Book Week Scotland: Day 1
Stirling MacRobert kicked off its Book Week Scotland celebrations yesterday with a My Favourite Place reception and two very special events.
The city's Makar, Anita Govan, was first on stage for the Meet the Makar event. She spoke of her life's journey and how she became a poet, alternating between storytelling and poetry – an excellent blend for a performance poet with a highly autobiographical approach to the art form. Though her road to writing was a tough one, Anita's passion is palpable. Diagnosed dyslexic at 10 years old, she spoke of a teacher who gave her a poem to learn each week, which she says planted the seed for her future career.
As Makar, the Stirling-born poet organises inter-school poetry slams and teaches at local high schools. She describes this as handing children their right to speak, giving them an opportunity to dispel the editor on their shoulder and to find out that they are not as boring as they think. Being dyslexic taught her to try again, to give it another go – and it sounds like it was a lesson hard and well learned. Anita says that her style is passion over comedy, though comedy goes down well in Scotland, and it is fair to say that her passion does, too.
Speaking of comedy, the Book Week Scotland Celebratory event that followed got off to a cracking start with a very comedic reading. Glenn Merrilees made his hilarious and poetic contribution to the evening with a poem titled Arrochar. His poem expresses the various discomforts of being away from home on a family holiday, and its familiarity and flair is wonderful to hear aloud. You can read it for yourself in the My Favourite Place book – which is available for free at Book Week events throughout the week. Glenn is a member of the public, but read like an old pro.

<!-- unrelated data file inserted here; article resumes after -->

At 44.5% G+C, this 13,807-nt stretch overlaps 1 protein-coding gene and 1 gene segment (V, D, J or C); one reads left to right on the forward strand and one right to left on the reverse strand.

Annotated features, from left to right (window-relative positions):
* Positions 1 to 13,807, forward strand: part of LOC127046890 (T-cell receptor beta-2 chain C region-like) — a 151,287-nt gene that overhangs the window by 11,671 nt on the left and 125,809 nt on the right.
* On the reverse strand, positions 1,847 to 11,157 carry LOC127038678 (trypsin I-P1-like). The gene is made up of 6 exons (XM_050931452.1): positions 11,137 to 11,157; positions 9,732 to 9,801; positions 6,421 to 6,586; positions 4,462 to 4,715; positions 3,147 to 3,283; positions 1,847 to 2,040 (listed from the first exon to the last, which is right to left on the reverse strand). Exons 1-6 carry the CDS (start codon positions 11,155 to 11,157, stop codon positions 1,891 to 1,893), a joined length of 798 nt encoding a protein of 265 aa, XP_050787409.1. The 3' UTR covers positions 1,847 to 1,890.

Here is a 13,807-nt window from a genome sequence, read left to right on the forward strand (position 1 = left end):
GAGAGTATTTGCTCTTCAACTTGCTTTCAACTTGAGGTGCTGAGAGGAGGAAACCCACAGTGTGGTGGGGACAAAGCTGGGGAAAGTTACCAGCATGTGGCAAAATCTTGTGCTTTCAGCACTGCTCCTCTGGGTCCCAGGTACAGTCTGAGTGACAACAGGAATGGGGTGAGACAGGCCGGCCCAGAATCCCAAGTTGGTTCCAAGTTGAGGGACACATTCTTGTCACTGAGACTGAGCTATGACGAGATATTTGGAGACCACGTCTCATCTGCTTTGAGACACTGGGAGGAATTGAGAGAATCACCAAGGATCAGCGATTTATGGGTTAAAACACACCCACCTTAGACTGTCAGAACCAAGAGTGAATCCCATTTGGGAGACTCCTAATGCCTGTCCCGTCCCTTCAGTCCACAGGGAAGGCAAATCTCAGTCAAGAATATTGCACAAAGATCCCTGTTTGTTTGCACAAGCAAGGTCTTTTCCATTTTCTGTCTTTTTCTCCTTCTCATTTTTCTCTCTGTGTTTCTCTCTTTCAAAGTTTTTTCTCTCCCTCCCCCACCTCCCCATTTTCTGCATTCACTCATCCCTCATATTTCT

To round off the evening, the Stirling book club gathered to meet former ghostwriter and translator Jennie Erdal. The author joined us to speak about her debut novel, The Missing Shade of Blue (a reference to David Hume – not another shades of colours imitator). Erdal is best known for her memoir, Ghosting, which chronicled her 20 years as a ghostwriter for a man whom she describes as a "bulling, egomaniacal man".
She spoke eloquently about writing in its various forms, accepting her past trials and stating that she thinks of herself as a "recovering ghost" and admitting that, "there is nothing like writing to make you better at writing – and I certainly did a lot of it." In what must have been a book club's dream, she spoke at length about the themes in the novel, which is set in Edinburgh and follows a man who translates the works of David Hume. Its themes range from male friendships to the concepts of bonheur and joie. Despite never having read the book myself, it was a fascinating journey through the author's mind. To round off she gave a recommendation: Julian Barnes' essay and short story collection Through the Window.
A big thank you to the staff at MacRobert for hosting such a special event, and you can check back tomorrow to hear my experiences at the Dickens Debate this evening at Wishaw Library.
‘Til tomorrow, happy reading – and don't forget to get in touch with The League of Extraordinary Book Lovers for a recommendation!